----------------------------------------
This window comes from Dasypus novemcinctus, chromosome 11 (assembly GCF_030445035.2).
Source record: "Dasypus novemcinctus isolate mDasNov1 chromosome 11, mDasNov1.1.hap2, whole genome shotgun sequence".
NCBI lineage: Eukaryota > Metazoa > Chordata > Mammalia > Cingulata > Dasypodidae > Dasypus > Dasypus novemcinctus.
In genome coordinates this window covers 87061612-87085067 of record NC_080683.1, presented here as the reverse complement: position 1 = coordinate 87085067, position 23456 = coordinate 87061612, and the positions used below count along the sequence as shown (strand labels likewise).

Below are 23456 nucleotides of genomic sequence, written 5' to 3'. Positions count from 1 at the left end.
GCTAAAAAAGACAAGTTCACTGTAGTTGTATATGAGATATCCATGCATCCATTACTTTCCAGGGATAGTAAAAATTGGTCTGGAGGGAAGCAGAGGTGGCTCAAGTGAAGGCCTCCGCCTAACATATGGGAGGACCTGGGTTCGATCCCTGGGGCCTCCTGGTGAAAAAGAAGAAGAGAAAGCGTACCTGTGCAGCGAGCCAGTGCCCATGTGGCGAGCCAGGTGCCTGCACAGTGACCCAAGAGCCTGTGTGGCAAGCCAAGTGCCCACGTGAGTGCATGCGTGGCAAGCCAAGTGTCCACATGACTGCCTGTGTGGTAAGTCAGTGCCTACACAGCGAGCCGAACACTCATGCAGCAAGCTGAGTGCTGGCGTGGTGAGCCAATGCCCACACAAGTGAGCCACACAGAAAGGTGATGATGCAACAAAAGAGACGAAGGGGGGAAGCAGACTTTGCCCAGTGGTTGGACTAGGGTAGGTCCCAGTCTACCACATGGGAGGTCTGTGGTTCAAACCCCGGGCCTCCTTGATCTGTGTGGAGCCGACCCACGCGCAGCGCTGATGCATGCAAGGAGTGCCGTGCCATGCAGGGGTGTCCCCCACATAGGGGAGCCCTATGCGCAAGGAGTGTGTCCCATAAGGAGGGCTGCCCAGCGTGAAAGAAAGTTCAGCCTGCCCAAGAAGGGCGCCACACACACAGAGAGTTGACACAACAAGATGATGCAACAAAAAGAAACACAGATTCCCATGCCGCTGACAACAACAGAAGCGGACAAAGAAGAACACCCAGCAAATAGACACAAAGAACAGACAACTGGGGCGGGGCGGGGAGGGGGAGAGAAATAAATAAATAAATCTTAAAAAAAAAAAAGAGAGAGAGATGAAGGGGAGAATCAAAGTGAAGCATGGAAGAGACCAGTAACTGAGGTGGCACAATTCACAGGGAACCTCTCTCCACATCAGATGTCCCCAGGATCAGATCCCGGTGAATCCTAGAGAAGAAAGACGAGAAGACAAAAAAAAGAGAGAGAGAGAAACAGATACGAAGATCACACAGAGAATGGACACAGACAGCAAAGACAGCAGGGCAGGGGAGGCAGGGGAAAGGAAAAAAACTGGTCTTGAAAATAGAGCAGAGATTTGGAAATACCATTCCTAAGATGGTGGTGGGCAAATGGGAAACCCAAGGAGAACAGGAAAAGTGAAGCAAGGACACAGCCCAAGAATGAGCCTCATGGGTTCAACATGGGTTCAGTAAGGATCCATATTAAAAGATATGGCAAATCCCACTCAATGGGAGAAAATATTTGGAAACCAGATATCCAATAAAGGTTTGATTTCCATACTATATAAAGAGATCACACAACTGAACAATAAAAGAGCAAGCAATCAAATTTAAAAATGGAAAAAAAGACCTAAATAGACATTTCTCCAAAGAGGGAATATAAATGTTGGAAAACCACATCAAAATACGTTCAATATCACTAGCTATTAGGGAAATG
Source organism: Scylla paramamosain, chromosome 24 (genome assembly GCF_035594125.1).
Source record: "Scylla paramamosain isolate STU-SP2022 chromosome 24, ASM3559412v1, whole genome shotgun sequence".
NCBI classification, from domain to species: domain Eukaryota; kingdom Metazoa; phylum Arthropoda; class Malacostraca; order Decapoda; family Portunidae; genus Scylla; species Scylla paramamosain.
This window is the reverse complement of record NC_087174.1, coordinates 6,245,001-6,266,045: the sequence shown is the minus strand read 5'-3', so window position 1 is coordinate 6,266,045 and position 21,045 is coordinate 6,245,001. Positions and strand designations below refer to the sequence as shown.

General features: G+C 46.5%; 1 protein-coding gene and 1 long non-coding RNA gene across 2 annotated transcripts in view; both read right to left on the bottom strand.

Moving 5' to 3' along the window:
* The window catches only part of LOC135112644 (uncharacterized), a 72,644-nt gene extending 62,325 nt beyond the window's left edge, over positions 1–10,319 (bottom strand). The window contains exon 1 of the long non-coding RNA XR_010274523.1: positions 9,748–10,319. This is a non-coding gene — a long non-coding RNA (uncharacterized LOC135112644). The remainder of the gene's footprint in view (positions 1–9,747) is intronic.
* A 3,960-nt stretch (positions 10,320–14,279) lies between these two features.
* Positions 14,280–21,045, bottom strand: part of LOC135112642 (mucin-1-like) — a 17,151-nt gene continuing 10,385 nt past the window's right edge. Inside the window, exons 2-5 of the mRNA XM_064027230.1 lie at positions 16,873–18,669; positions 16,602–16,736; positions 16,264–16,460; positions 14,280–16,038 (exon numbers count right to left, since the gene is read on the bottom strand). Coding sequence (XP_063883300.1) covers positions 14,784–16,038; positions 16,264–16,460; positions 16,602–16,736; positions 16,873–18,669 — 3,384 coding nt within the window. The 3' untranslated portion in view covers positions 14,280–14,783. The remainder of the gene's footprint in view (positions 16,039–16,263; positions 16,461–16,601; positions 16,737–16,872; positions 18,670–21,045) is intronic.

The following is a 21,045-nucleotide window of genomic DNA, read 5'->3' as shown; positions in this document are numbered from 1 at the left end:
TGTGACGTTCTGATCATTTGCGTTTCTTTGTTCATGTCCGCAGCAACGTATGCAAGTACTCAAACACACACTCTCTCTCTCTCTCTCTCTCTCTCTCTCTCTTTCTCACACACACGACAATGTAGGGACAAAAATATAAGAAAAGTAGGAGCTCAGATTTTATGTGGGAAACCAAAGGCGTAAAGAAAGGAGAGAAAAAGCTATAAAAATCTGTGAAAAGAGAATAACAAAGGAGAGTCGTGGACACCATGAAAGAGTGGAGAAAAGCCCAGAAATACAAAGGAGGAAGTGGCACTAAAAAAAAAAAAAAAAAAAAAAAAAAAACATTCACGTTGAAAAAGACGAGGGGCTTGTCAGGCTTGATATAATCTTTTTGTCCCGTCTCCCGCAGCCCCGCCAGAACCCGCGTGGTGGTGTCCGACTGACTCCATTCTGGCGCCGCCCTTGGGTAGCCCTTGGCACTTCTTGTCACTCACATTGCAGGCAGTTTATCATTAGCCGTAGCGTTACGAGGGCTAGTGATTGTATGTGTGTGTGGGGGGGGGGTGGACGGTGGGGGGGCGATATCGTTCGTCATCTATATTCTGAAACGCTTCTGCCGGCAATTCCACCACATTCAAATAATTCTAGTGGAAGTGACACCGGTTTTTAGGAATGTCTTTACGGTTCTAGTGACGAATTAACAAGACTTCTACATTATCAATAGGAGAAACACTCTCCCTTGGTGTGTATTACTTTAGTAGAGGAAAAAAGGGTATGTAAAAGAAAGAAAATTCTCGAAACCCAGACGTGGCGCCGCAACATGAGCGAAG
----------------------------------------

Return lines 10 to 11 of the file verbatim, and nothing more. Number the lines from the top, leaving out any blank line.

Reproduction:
This window is the reverse complement of record NC_087174.1, coordinates 6,245,001-6,266,045: the sequence shown is the minus strand read 5'-3', so window position 1 is coordinate 6,266,045 and position 21,045 is coordinate 6,245,001. Positions and strand designations below refer to the sequence as shown.

General features: G+C 46.5%; 1 protein-coding gene and 1 long non-coding RNA gene across 2 annotated transcripts in view; both read right to left on the bottom strand.